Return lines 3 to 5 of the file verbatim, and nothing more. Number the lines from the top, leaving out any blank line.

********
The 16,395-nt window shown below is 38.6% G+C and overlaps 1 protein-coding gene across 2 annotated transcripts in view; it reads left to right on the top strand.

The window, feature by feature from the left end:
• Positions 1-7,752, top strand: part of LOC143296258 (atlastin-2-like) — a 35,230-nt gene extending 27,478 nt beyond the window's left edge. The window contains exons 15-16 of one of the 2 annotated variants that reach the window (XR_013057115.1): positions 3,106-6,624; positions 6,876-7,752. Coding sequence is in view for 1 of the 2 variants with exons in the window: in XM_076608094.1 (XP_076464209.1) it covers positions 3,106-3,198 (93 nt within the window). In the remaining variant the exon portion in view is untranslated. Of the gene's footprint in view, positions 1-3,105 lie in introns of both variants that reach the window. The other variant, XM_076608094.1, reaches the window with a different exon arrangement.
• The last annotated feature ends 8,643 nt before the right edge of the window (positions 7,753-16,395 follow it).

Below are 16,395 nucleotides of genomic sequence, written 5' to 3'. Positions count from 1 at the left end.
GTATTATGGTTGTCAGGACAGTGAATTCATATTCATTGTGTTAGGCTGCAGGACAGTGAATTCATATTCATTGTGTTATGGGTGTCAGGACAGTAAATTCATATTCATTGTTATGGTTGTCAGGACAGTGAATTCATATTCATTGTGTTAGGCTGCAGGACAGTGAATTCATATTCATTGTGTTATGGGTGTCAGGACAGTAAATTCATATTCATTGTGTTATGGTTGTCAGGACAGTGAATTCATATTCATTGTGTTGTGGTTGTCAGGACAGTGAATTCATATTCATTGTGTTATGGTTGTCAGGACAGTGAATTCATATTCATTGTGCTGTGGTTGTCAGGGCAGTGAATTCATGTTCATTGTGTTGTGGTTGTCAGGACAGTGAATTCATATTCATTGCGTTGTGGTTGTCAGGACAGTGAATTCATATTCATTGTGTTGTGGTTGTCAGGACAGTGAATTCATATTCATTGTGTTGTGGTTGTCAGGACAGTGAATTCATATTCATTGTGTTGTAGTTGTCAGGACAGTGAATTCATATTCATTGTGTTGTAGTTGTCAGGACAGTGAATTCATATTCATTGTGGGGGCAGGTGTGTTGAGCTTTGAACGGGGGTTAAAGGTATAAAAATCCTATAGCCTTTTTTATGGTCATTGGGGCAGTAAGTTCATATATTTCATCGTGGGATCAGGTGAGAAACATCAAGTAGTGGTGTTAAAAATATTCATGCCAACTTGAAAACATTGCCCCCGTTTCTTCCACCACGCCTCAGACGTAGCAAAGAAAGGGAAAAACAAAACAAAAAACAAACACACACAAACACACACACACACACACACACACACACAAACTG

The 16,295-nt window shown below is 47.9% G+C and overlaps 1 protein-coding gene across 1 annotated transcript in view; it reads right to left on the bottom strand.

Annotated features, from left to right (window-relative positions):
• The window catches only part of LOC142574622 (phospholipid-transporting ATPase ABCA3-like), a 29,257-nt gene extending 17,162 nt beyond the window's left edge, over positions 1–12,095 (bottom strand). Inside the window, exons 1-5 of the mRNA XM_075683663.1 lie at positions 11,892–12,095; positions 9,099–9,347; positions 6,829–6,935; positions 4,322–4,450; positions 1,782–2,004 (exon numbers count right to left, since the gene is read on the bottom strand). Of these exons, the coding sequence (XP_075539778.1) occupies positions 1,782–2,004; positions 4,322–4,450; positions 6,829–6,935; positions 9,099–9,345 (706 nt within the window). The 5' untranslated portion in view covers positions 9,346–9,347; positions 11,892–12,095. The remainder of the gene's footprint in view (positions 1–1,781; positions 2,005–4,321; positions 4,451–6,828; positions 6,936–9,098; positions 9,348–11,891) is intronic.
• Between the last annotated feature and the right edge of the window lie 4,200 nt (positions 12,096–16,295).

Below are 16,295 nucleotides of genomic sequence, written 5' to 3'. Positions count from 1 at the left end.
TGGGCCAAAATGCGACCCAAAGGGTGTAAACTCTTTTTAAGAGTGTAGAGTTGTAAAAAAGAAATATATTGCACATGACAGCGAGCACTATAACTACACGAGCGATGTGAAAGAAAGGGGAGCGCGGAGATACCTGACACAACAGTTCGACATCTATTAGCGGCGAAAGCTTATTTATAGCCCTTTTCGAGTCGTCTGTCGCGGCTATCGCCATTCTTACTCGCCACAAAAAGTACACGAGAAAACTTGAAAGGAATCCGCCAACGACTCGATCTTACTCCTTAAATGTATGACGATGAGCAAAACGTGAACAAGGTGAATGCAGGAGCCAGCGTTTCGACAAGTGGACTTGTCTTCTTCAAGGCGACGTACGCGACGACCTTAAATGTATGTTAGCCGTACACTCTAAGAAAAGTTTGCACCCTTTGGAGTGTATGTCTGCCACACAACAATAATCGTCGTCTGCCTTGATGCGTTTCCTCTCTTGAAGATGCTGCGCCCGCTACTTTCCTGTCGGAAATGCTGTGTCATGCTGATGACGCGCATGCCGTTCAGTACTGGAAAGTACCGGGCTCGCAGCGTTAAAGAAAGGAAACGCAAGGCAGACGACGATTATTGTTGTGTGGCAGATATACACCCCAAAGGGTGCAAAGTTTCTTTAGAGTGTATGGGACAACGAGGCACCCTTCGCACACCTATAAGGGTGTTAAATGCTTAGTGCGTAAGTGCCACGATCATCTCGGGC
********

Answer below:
• Positions 1-7,752, top strand: part of LOC143296258 (atlastin-2-like) — a 35,230-nt gene extending 27,478 nt beyond the window's left edge. The window contains exons 15-16 of one of the 2 annotated variants that reach the window (XR_013057115.1): positions 3,106-6,624; positions 6,876-7,752. Coding sequence is in view for 1 of the 2 variants with exons in the window: in XM_076608094.1 (XP_076464209.1) it covers positions 3,106-3,198 (93 nt within the window). In the remaining variant the exon portion in view is untranslated. Of the gene's footprint in view, positions 1-3,105 lie in introns of both variants that reach the window. The other variant, XM_076608094.1, reaches the window with a different exon arrangement.
• The last annotated feature ends 8,643 nt before the right edge of the window (positions 7,753-16,395 follow it).

Below are 16,395 nucleotides of genomic sequence, written 5' to 3'. Positions count from 1 at the left end.